Community care service system (the care itself, funding and accountability procedures) commonly ignores, but worse yet if we are not alert to the risk, may undermine rather than build independence. Building strong partnerships with consumers, which draw on the strengths and capacities of all involved, must be a fundamental component in strategies for improvement.

A Paradigm Shift from Deficit to Assets

In this context "assets" refers to personal characteristics and community assets as well as to individual material assets. I will focus on the former two for today s address.

Let’s take a fresh look at the people used as illustrations of issues in the Myer Vision from a different perspective. Instead of looking at their deficits and how to compensate for them let’s look at the assets that there may be in the situation.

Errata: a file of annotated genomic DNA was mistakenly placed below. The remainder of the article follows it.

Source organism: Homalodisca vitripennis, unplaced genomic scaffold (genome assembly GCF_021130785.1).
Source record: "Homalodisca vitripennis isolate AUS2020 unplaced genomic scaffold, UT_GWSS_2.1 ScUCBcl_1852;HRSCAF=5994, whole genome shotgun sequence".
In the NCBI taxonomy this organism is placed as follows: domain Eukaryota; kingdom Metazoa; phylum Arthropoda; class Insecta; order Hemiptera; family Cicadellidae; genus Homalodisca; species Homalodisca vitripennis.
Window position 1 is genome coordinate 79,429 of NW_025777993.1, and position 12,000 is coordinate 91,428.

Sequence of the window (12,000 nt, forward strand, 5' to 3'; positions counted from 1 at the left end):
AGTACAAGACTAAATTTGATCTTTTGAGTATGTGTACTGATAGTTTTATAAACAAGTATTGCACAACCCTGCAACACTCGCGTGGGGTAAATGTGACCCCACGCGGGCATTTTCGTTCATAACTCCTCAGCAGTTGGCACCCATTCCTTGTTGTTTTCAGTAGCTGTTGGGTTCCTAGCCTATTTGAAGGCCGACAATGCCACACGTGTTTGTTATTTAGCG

Mr Adams is cared for by his wife after suffering a series of strokes. Mrs Adams is helped with day care, nursing visits, occasional respite care and housekeeping. But they had to wait a long time to get this care and Mr Adams was assessed at least five times by different teams and visited by more people than Mrs Adams can remember. (Myer 2002)

Mr Adams retains his passion for pigeon breeding and racing but cannot manage his birds now. The community officer worked with Mr Adams, local breeders and the nearby racing club. Club members now take Mr Adams to meetings and race days. He enjoys the company and is a great source of advice to new breeders. He is no longer bored and boring but interested to share his experiences with his wife and hear about what she has been doing in his absence. Mrs Adams has reduced anxiety, enjoys the time he is out to pursue some of her own interests and needs less support with house keeping.